A lot of people would stop using drugs if it meant they couldn’t drive.


#10

So what do you want? Police documentation checks and drug test stations at every other stoplight?

Papieren bitte …has already been tried and it didn’t turn out all that well.


#11

No, I do not want the police stopping anyone or doing anything. I just want annual drug hair tests with the possibility of random tests for a driver’s license. And of course monthly hair drug tests for a welfare or unemployment checks. If you want to test government employees, that’s fine with me. I’m tired of being one of the few people tested just for working.


#12

Like I wrote before, be careful what you ask for. Just because you are fed up with living in a police state doesn’t mean that making everyone else suffer the same indignities will make your enjoyment of it any greater.

Remember that old saying about giving up liberty or rights in exchange for what you think is safety or security … I suggest you worry less about welfare and unemployment recipients and more about your own future liberty and the kind of country you want to live in. Start by studying the history of nations that do/did what you are asking for, it isn’t pretty.


#13

Philosophically, I agree with you. I do not like the government invasion of privacy with drug tests, physicals, all these stupid certificates, the failed NMC license processing that takes forever, or routine traffic stops. I do not like the government allowing employers to do it either. However, we need to keep these druggies off the boat. I don’t want to share the road with them either. I’m also tired of paying taxes to support them so they can sit home or ride around taking drugs. I’m tired of expensive, but ineffective government programs that don’t accomplish anything, particularly the war on drugs.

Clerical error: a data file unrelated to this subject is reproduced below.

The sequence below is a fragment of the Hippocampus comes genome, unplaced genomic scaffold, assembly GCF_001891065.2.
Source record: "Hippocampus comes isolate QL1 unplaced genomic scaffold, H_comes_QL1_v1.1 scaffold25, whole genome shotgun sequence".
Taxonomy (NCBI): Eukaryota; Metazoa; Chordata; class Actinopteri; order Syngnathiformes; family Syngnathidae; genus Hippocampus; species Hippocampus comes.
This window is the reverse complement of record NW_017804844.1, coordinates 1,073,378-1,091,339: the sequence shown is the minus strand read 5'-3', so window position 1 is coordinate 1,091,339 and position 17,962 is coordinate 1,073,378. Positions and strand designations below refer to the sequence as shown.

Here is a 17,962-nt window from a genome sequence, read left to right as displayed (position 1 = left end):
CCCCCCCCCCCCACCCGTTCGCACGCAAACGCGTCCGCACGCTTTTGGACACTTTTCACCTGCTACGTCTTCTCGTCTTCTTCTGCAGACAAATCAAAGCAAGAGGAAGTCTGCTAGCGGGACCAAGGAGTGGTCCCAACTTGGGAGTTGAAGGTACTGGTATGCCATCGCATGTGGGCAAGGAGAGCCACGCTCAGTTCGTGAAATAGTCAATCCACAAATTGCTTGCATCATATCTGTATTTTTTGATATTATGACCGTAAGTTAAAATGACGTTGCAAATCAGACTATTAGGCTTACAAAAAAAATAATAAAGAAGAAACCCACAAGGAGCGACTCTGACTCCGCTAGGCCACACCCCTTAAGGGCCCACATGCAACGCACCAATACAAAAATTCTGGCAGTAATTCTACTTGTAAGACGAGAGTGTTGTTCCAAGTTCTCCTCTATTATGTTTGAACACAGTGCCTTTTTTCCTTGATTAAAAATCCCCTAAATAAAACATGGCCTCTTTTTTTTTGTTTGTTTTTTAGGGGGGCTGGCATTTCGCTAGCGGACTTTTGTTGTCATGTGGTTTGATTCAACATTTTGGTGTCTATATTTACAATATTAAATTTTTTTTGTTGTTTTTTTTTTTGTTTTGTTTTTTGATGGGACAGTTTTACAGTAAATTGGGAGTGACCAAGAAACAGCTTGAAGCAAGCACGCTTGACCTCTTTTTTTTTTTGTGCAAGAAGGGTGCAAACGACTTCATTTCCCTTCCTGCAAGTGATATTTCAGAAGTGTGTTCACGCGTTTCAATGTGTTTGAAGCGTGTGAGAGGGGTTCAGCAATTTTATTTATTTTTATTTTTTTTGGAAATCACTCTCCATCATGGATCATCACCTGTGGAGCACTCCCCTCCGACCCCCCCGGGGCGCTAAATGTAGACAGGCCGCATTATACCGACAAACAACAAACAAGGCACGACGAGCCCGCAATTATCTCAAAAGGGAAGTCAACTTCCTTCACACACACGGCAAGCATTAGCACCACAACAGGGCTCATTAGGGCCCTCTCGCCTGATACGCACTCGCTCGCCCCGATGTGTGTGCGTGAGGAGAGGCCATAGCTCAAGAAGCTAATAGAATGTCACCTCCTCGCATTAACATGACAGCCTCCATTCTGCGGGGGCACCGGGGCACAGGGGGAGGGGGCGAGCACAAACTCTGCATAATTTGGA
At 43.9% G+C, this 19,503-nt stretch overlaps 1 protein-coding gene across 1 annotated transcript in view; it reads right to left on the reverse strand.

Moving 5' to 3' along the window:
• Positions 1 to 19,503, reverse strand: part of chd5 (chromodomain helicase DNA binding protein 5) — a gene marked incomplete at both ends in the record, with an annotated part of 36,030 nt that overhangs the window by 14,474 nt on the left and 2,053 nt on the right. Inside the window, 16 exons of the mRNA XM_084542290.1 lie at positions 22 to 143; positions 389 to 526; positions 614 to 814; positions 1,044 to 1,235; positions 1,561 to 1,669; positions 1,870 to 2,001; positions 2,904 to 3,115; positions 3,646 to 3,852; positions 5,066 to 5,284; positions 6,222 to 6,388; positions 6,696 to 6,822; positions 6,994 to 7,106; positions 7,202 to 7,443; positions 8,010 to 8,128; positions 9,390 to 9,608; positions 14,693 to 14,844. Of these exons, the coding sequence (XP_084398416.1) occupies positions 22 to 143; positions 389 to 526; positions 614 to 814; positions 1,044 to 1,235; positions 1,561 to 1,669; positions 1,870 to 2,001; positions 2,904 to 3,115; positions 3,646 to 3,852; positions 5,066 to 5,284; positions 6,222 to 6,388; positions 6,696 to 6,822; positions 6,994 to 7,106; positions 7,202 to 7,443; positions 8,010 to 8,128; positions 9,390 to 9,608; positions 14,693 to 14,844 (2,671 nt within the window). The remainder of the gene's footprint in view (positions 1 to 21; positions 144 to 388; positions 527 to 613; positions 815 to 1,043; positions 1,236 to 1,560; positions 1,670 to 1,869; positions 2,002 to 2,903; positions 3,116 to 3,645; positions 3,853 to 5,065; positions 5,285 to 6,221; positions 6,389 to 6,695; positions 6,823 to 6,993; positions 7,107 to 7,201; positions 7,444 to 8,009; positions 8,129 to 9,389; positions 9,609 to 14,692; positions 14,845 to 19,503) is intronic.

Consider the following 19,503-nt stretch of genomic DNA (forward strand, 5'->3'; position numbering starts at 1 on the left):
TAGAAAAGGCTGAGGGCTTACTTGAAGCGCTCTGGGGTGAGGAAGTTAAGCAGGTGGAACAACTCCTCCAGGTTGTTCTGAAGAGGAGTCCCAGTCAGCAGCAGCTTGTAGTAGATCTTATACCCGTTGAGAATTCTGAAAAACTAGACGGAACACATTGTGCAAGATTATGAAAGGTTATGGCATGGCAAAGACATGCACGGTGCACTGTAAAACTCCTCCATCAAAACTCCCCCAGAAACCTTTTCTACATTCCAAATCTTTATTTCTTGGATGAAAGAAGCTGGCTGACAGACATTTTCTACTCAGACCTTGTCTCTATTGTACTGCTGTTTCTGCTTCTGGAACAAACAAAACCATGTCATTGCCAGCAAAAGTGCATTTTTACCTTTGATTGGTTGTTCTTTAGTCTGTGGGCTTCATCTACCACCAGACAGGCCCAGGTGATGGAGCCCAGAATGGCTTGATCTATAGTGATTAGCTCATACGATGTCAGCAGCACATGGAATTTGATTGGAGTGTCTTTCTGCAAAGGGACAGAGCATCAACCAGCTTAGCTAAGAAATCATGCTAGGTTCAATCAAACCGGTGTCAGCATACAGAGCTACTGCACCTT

#14

Then please stop asking them to expand it.


#15

I say either drop it entirely, or make it work. I think that hair drug testing of all drivers might just “win” the war on drugs.


#16

#17

Someone who works 30 on 30 off lives a vastly different lifestyle than the average person. If that person experiences anxiety OFF the vessel, I see no reason why that person shouldn’t be entitled to take a medication OFF the vessel. If you think that lifestyle doesn’t contribute to anxiety in this way, you are fooling yourself. As many are aware, it is not easy to spend half the year or more away from home and naturally that can translate into mental health issues.


#18

I agree that it would be better for mariners to be able to receive proper diagnosis and treatment for mental health, including prescription medications without fear that the USCG might find out and suspend their documents. There is no reason why mariners should not be able to take proper quantities of most prescription medications for some mental health issues whilst onboard. In fact, that is a good idea.

That would be much better than having them self diagnose or taking the wife’s prescription or street drugs while onboard as they do now.

Obviously, some mental health conditions and some treatments are unquestionably disqualifying for mariners.


#19


#20

That’s funny.